Becoming a parent is one of the most challenging but rewarding things a person can experience within their lifetime. For people with disabilities, those challenges may differ from other parents. This is especially true of the infant and toddler years when your children are solely dependent on you for almost everything. However, the rewards are no less satisfying and the experience is unique and deeply embracing.
Here are some practical tips for preparing your life and home for parenthood.
Seek out a supportive social circle
You have surely heard it takes a village to raise a child. That is no less true for parents with disabilities. Remember that the vast majority of challenges that lie ahead of you are universal to all parents -- how to figure out what is bothering your fussy baby, how to convince a toddler that eating vegetables does not require a meltdown, how to punish a child in an age-appropriate manner, etc. All new parents should seek out like-minded groups to bond with other adults. If you are concerned about whether the group will be accommodating for your disability, reach out ahead of time to gauge their understanding and support.
Some larger cities and communities may have groups specifically for parents with disabilities. You may be able to find them through community centers, libraries or social service agencies. If there isn’t a physical group near you, find solace online through parenting or disability specific boards. These spaces can help you get situationally advice that can help you work out any logistical challenges.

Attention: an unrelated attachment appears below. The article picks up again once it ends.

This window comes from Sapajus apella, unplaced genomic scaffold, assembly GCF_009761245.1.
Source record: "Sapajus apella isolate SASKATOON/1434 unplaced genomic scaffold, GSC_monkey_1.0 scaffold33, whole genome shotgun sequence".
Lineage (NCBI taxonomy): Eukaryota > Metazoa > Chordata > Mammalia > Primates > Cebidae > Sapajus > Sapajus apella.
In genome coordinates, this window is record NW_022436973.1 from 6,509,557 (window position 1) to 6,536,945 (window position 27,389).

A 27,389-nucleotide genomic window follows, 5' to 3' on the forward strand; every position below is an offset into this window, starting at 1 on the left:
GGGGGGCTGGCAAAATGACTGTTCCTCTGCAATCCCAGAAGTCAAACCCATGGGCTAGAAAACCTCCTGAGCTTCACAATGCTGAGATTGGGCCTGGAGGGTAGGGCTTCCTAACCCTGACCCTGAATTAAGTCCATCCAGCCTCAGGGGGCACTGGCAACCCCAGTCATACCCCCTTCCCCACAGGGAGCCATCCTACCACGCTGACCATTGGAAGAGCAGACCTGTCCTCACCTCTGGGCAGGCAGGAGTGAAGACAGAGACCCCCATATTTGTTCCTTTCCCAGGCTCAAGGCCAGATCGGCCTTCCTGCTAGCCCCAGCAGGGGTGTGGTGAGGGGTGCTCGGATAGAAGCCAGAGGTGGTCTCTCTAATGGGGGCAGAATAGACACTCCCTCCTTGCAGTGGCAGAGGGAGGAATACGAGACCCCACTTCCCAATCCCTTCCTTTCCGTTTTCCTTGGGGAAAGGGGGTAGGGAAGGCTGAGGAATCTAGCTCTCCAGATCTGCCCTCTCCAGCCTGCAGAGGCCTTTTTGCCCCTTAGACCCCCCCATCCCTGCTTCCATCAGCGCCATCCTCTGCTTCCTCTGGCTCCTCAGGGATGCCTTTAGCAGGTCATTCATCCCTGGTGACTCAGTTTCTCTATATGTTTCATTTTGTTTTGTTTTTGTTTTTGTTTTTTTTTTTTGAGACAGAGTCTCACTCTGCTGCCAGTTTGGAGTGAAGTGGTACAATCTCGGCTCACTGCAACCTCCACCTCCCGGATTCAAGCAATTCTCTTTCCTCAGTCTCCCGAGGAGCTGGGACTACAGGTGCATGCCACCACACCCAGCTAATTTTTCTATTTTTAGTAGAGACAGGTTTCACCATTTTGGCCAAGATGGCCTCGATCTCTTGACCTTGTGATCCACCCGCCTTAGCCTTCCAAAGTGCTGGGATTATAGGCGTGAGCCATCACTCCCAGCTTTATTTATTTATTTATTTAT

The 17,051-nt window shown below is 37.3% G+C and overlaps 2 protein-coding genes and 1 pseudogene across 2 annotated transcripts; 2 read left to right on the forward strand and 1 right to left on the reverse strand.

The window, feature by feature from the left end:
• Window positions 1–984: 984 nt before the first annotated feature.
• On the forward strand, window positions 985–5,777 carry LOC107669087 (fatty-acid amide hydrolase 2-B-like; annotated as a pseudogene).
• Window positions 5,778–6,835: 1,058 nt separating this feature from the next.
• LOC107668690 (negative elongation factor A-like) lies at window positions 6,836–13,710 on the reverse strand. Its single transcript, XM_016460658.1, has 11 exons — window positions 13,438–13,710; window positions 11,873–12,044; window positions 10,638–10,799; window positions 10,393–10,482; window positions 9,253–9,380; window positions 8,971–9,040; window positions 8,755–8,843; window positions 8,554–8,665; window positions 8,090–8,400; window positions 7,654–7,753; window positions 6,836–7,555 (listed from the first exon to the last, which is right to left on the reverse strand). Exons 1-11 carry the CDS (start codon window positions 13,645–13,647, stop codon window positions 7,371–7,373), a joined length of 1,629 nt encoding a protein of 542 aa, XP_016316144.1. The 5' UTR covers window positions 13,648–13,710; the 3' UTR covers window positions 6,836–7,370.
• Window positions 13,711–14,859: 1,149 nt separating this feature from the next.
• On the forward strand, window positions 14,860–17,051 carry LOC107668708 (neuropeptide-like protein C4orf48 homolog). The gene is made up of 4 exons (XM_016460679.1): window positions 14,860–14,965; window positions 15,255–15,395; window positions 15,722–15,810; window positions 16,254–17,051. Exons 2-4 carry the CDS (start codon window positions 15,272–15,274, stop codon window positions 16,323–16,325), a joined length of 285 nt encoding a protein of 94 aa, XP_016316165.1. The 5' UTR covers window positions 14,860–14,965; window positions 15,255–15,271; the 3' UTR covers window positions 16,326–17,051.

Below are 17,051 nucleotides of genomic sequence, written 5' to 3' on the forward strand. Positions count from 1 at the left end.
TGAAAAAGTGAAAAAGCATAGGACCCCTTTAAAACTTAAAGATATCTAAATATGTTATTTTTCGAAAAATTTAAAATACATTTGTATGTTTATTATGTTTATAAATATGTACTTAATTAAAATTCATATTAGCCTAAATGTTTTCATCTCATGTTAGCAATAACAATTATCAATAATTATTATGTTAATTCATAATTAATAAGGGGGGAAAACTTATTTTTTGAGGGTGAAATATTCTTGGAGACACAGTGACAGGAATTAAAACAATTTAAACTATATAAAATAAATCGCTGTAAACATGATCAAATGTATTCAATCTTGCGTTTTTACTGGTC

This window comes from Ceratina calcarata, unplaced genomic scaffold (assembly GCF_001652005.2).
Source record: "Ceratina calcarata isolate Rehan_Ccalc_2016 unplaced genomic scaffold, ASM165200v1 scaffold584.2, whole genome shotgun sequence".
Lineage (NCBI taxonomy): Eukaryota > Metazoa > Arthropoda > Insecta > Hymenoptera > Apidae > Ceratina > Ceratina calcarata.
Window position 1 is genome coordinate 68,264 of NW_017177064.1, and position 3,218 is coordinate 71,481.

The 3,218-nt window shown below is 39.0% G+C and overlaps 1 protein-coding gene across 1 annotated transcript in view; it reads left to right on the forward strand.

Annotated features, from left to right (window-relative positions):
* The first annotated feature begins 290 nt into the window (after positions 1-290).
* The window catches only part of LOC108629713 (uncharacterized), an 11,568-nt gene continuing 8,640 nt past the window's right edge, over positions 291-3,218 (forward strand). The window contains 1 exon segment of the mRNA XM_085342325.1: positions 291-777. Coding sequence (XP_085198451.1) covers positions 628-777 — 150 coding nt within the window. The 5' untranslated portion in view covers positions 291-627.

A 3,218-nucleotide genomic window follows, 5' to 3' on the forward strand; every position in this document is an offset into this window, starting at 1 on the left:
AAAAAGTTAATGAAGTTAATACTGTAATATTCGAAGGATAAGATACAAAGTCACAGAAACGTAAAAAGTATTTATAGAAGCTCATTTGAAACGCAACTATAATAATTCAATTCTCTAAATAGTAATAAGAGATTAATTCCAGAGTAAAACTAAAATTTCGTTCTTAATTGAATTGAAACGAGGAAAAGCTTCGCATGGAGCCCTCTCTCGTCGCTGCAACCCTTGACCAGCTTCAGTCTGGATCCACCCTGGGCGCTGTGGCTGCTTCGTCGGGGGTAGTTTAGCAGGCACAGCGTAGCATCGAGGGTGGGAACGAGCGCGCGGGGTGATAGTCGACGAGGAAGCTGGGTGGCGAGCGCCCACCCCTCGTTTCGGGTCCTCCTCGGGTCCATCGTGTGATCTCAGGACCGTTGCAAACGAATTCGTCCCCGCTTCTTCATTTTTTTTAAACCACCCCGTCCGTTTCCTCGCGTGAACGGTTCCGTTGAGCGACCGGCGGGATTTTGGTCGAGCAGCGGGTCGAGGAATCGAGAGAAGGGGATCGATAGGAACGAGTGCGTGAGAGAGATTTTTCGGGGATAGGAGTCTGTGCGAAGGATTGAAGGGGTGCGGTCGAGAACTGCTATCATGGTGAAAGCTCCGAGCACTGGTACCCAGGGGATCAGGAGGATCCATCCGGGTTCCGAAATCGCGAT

Make modifications (or buy modified products)
As someone living with a disability, you are already accustomed to modifying things for your specific situation. Bringing home a baby or child will simply require more of the same thoughtful processing and adjustment. For example, if you are visually impaired and use textured tape or braille labels in your kitchen pantry, use the same system for prepping your
One researcher found that night care, bathing and carrying an infant were the biggest challenges reported by mothers who have significant physical disabilities. So as you prepare your home for the baby’s arrival, pay the most attention to those tasks. If mobility is an issue and you already have grab bars in your tub or showers, consider whether you will need additional ones for maneuvering the baby’s bath time. Alternatively, you may be better off using a sink you already have access to, or creating a washing station with a specific baby tub on a nonslip mat or sturdy table.
Many manufacturers offer products modified for disabilities, including car seats with a swivel base that provide an easier load-in experience for people in wheelchairs and strollers that attach to wheelchairs. If those fall short of expectations, seek do-it-yourself options.
Technology is advancing quickly and providing tools that new parents can use. Not only are standard baby products being modified for easier access, there are now a myriad of assistive technology devices out there. These can be used to help parents with disabilities as well as children who have disabilities and are being raised by typical parents. For example, for the hearing impaired there are now wearable bracelets connected to alarm systems that can be programmed to light up or vibrate when your baby is crying.
People with disabilities will face different physical and emotional challenges than those of able-bodied parents, but nothing is insurmountable with the proper modifications and preparation. At the end of the day, the most important element of any happy home is compassion and love, which each and every one of us is capable of providing.